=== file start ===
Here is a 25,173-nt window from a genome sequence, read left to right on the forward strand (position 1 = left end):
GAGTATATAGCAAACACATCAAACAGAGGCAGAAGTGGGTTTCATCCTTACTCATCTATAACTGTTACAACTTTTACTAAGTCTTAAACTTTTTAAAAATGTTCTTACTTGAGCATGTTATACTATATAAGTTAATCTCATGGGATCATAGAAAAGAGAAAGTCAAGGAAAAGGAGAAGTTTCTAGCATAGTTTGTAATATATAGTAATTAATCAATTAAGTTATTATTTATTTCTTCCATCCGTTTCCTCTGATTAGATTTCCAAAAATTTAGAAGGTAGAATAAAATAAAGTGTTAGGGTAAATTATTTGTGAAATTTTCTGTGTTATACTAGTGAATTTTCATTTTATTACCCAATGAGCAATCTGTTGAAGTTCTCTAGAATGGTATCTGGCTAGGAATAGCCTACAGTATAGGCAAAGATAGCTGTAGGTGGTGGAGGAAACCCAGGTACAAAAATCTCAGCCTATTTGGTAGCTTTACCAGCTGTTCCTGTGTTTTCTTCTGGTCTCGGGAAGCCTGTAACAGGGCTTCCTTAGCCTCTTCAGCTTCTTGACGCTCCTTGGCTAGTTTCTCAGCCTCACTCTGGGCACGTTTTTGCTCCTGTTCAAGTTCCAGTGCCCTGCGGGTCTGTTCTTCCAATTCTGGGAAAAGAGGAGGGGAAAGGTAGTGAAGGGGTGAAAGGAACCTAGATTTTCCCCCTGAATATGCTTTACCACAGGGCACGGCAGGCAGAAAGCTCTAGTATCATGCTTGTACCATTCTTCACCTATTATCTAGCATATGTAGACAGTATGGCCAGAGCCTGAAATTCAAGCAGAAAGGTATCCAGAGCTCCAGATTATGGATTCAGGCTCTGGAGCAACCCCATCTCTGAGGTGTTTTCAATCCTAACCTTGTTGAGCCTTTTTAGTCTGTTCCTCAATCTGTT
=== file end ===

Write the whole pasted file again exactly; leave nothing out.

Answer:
Here is a 25,173-nt window from a genome sequence, read left to right on the forward strand (position 1 = left end):
GAGTATATAGCAAACACATCAAACAGAGGCAGAAGTGGGTTTCATCCTTACTCATCTATAACTGTTACAACTTTTACTAAGTCTTAAACTTTTTAAAAATGTTCTTACTTGAGCATGTTATACTATATAAGTTAATCTCATGGGATCATAGAAAAGAGAAAGTCAAGGAAAAGGAGAAGTTTCTAGCATAGTTTGTAATATATAGTAATTAATCAATTAAGTTATTATTTATTTCTTCCATCCGTTTCCTCTGATTAGATTTCCAAAAATTTAGAAGGTAGAATAAAATAAAGTGTTAGGGTAAATTATTTGTGAAATTTTCTGTGTTATACTAGTGAATTTTCATTTTATTACCCAATGAGCAATCTGTTGAAGTTCTCTAGAATGGTATCTGGCTAGGAATAGCCTACAGTATAGGCAAAGATAGCTGTAGGTGGTGGAGGAAACCCAGGTACAAAAATCTCAGCCTATTTGGTAGCTTTACCAGCTGTTCCTGTGTTTTCTTCTGGTCTCGGGAAGCCTGTAACAGGGCTTCCTTAGCCTCTTCAGCTTCTTGACGCTCCTTGGCTAGTTTCTCAGCCTCACTCTGGGCACGTTTTTGCTCCTGTTCAAGTTCCAGTGCCCTGCGGGTCTGTTCTTCCAATTCTGGGAAAAGAGGAGGGGAAAGGTAGTGAAGGGGTGAAAGGAACCTAGATTTTCCCCCTGAATATGCTTTACCACAGGGCACGGCAGGCAGAAAGCTCTAGTATCATGCTTGTACCATTCTTCACCTATTATCTAGCATATGTAGACAGTATGGCCAGAGCCTGAAATTCAAGCAGAAAGGTATCCAGAGCTCCAGATTATGGATTCAGGCTCTGGAGCAACCCCATCTCTGAGGTGTTTTCAATCCTAACCTTGTTGAGCCTTTTTAGTCTGTTCCTCAATCTGTT